Lawmakers compromise on `flush tax'

House, Senate negotiators agree to direct fee for septic system owners

Tough choices loom for Ehrlich

University tuition limits among thorny decisions

General Assembly

April 11, 2004|By Michael Dresser and Kimberly A. C. Wilson | Michael Dresser and Kimberly A. C. Wilson,SUN STAFF

State Senate and House negotiators made a breakthrough on Gov. Robert L. Ehrlich Jr.'s so-called "flush tax" yesterday, agreeing to impose a fee on septic system owners in addition to the surcharge on sewer bills the governor proposed.

Del. Maggie L. McIntosh, a Baltimore City Democrat and chairwoman of the House Environmental Matters Committee, said her panel ratified the agreement by a 19-3 vote last night. She called it a sign of strong bipartisan support for the compromise measure - intended to provide hundreds of millions of dollars to clean up the Chesapeake Bay.

The agreement came as the General Assembly, facing an adjournment deadline tomorrow night, raced to complete its business. It gave the governor some hard-won victories as well as some difficult choices on possible vetoes.

Creation of a new Department of Disabilities and expanded opportunities for small businesses were two of the items on Ehrlich's wish list to receive final approval during a long day of legislative activity.

The House and Senate reached agreements on some high-profile bills that could force the governor to make tough decisions.

One measure would hold down future tuition increases at state universities by temporarily raising the corporate income tax. A second would close a gaping tax loophole while forcing Ehrlich to choose whether to grant companies amnesty for money owed from years past. Yet another would require holders of large state contracts to pay their employees a "living wage" of at least $10.50 a hour.

In other Assembly action:

The state's $23.8 billion operating budget, delayed until the end of the 90-day session by a dispute over slot machines and taxes, moved a step closer to passage as House and Senate negotiators settled their differences on the spending plan.

Negotiators met over a revenue bill, with the House dropping its plan for a $670 million package of tax increases.

The Senate passed a bill to spur the development of "clean" renewable energy sources such as solar and wind power. The measure was opposed by business groups and many Republicans, but the measure received enough votes in each chamber to override a veto.

Ehrlich's most important victory yesterday may prove to be the agreement on the sewer and septics bill - even if the result is not entirely to his liking.

McIntosh said negotiators scrapped a House proposal to tax septic systems indirectly through the companies that pump them out.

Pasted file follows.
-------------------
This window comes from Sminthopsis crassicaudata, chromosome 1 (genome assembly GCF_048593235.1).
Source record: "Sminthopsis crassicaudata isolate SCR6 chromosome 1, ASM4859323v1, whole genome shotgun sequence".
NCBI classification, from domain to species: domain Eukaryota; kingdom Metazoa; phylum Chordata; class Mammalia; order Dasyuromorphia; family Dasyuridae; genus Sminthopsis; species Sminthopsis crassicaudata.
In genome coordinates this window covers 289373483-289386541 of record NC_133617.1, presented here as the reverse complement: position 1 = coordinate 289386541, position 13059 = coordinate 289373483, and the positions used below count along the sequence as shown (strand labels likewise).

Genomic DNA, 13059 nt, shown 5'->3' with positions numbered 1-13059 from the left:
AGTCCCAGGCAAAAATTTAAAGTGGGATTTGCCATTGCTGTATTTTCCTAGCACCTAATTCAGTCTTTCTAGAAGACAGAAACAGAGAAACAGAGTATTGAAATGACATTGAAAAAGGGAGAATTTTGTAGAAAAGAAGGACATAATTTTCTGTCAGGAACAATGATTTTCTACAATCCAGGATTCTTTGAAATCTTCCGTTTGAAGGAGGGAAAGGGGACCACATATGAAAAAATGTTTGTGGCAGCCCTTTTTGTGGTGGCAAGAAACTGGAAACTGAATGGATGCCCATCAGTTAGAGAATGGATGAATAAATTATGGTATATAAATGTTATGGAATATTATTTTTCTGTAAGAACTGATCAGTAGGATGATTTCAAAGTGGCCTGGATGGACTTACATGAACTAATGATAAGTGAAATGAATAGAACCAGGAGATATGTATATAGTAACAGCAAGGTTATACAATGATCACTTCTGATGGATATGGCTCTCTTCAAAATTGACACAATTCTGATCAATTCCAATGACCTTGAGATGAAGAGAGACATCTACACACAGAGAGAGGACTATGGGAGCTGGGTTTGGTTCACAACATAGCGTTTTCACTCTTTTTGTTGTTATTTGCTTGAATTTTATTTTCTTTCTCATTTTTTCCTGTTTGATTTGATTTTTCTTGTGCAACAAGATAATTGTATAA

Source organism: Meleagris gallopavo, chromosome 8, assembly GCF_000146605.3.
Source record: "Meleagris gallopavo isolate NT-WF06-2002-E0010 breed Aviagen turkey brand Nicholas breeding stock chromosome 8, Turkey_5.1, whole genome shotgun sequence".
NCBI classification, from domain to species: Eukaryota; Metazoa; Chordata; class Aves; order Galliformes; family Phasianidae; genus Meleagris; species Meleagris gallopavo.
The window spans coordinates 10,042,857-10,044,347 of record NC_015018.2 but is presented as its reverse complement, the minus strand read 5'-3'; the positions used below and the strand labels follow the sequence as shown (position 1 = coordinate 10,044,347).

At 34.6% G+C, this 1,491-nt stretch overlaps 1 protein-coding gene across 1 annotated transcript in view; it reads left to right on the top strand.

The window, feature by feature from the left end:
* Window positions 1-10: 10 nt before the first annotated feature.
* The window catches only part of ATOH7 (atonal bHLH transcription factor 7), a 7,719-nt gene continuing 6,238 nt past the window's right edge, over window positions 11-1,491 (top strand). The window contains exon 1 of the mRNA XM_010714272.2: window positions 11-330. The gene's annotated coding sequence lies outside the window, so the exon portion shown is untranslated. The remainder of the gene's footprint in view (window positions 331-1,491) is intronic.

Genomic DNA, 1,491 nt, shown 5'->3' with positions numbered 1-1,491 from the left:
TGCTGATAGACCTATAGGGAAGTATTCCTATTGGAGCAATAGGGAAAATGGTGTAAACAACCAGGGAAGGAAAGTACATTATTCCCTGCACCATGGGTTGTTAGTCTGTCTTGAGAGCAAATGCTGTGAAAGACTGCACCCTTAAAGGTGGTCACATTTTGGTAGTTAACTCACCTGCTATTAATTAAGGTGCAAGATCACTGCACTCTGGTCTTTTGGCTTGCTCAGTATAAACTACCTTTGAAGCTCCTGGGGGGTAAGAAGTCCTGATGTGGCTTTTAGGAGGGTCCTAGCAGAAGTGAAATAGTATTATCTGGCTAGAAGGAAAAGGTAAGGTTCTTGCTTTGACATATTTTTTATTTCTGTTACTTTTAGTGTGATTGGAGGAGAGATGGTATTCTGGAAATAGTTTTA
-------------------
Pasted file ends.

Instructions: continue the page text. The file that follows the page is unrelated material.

Instead, it will impose a $30-a-year charge directly on owners of septic systems - equivalent to the $2.50 a month to be charged to sewer users - and will leave the method of collection to an advisory group that will work with local governments. The Senate had originally left it to the administration to work out those details.

McIntosh and Sen. Paula C. Hollinger, a Baltimore County Democrat who is chairwoman of the Senate's environment committee, also decided to exempt local governments from the fee.

A spokesman could not be reached last night to say whether Ehrlich would sign the much-altered version of his bill. However, the measure passed both chambers by overwhelming margins.

Another important issue House and Senate negotiators resolved yesterday concerned a loophole that allowed companies to escape corporate taxes by setting up Delaware holding companies to shelter income from their business in Maryland.

The House and Senate had differed over an amnesty period allowing discounts to companies that pay up their previously owed taxes and interest between July and November.

Under the deal, the House version of the bill would close the loophole without the amnesty provision. The Senate measure would just provide the amnesty, said Del. Anne Healey, vice chairwoman of the House Ways and Means Committee.

"We'll send the two bills to the administration," the Prince George's County Democrat said. "We are hoping they will veto that Senate bill. The Senate wanted to have the opportunity to vote on that amnesty, and reluctantly we agreed."

The Assembly's decision likely will put Comptroller William Donald Schaefer - a vocal opponent of amnesty - in the position of lobbying Ehrlich to veto that measure.

Meanwhile, the Senate gave preliminary approval to a plan - which House leaders said they would accept - that would cap university tuition increases at 5 percent yearly for the next three years. To pay for it they would temporarily raise corporate income tax rates from 7 percent to 7.7 percent for the same period.

The plan comes in response to Ehrlich's deep cuts to the budget of the state university system last year, which resulted in tuition increases of about 20 percent. Another 10 percent increase is scheduled for the fall semester.

The Senate plan differs slightly from a similar bill passed by the House, lowering the amount of the tax increase and leaving it in place for three years instead of four. House Speaker Michael E. Busch said his chamber will agree to the changes if the bill receives final Senate approval tomorrow.

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